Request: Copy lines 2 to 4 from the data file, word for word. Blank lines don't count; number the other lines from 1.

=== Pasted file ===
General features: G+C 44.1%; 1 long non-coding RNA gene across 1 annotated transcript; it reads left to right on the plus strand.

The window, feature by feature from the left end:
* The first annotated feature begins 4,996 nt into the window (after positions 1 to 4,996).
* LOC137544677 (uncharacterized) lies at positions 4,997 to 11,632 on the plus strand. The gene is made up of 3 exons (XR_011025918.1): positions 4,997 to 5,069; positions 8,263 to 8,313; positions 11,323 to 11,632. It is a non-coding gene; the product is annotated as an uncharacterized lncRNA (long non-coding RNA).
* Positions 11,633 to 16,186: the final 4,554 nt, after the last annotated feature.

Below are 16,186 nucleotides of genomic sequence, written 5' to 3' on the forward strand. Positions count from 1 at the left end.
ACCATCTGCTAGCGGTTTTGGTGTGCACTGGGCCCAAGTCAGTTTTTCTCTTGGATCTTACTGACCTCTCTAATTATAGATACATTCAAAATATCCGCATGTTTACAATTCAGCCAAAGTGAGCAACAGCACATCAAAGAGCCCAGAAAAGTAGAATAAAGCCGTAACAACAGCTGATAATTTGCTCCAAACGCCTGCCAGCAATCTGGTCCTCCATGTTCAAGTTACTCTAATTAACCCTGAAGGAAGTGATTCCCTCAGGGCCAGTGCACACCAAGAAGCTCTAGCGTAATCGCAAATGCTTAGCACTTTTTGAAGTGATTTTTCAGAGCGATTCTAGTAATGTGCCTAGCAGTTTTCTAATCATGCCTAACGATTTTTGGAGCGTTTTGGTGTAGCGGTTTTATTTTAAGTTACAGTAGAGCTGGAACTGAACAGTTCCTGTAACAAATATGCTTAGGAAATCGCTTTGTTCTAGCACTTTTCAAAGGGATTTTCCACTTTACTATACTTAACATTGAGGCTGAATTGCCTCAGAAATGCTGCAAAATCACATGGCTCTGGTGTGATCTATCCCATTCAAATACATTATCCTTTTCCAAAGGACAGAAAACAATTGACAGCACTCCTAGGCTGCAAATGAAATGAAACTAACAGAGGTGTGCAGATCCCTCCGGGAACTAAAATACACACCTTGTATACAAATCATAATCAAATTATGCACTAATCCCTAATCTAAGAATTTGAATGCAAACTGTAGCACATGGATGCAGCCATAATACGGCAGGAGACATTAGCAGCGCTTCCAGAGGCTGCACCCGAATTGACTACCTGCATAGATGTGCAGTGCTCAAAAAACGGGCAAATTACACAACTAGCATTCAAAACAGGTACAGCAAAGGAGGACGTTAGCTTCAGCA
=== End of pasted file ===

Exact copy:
The window, feature by feature from the left end:
* The first annotated feature begins 4,996 nt into the window (after positions 1 to 4,996).
* LOC137544677 (uncharacterized) lies at positions 4,997 to 11,632 on the plus strand. The gene is made up of 3 exons (XR_011025918.1): positions 4,997 to 5,069; positions 8,263 to 8,313; positions 11,323 to 11,632. It is a non-coding gene; the product is annotated as an uncharacterized lncRNA (long non-coding RNA).